To illustrate how that works, Balliet led me to the kitchen.
The Heat Is On
Early in the day, the kitchen at Pizza Lupo as bright and cheerful as a playground. It’s one of the few commercial kitchens I’ve seen with a generous splash of natural light (and herbs growing in the window). The workspaces in the lovingly refurbished ante-bellum brick building near the foot of Frankfort Avenue are bright and cheerful. A brick-lined, wood-burning stove that’s framed in fire engine red dominates the room.
In the kitchen, Balliet works alongside Sous Chef Katie Smith, a member of this year’s cohort of The LEE Initiative’s Women Chefs Initiative, a program developed by Chef Edward Lee and 610 Magnolia General Manager Lindsey Ofcacek to provide mentoring, experience, and leadership development for women in the culinary disciplines.
Balliet, by the way, is certainly the Chef at Lupo. But from the way he says the word, I came away with the impression his preferred title might be pizzaiuolo. That’s the name given to pizza makers in Naples, where the art of traditional pizza making was recognized a couple of years ago by UNESCO, which added Neapolitan pizza to its “Representative List of the Intangible Cultural Heritage of Humanity.”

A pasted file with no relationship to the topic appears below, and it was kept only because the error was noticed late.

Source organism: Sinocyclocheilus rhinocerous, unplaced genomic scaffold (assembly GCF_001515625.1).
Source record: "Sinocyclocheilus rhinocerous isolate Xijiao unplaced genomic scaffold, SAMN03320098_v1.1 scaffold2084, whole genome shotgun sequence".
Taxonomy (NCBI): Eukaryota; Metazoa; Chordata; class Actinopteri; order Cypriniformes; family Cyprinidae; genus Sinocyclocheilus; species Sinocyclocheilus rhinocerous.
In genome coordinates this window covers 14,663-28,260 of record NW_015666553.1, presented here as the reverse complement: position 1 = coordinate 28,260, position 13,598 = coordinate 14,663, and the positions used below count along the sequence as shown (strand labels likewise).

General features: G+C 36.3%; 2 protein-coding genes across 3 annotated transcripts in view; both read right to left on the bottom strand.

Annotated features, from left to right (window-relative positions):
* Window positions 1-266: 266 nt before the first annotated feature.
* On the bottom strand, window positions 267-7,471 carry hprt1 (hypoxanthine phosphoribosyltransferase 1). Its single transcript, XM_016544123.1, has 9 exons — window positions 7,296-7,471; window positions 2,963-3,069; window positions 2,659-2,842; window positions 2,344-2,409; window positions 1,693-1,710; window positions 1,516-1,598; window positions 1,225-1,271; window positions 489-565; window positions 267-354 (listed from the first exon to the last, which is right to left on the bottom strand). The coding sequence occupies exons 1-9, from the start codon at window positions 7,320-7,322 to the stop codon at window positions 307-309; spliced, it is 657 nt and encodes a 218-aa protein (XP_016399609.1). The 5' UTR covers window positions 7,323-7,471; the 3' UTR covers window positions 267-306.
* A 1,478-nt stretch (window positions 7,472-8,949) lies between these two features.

Watching Balliet and Smith work, it’s clear that not only does the kitchen look like a playground, it functions that way as well. They have the kind of childlike absorption displayed by children totally engrossed in play. Every action — whether dipping freshly harvested, locally-raised green beans in a prosecco batter for the sublime fritto misto or hand-cutting the saffron pasta that’s the base for the luxurious linguini and aragosta entrée — seems like a moment of meditative clarity.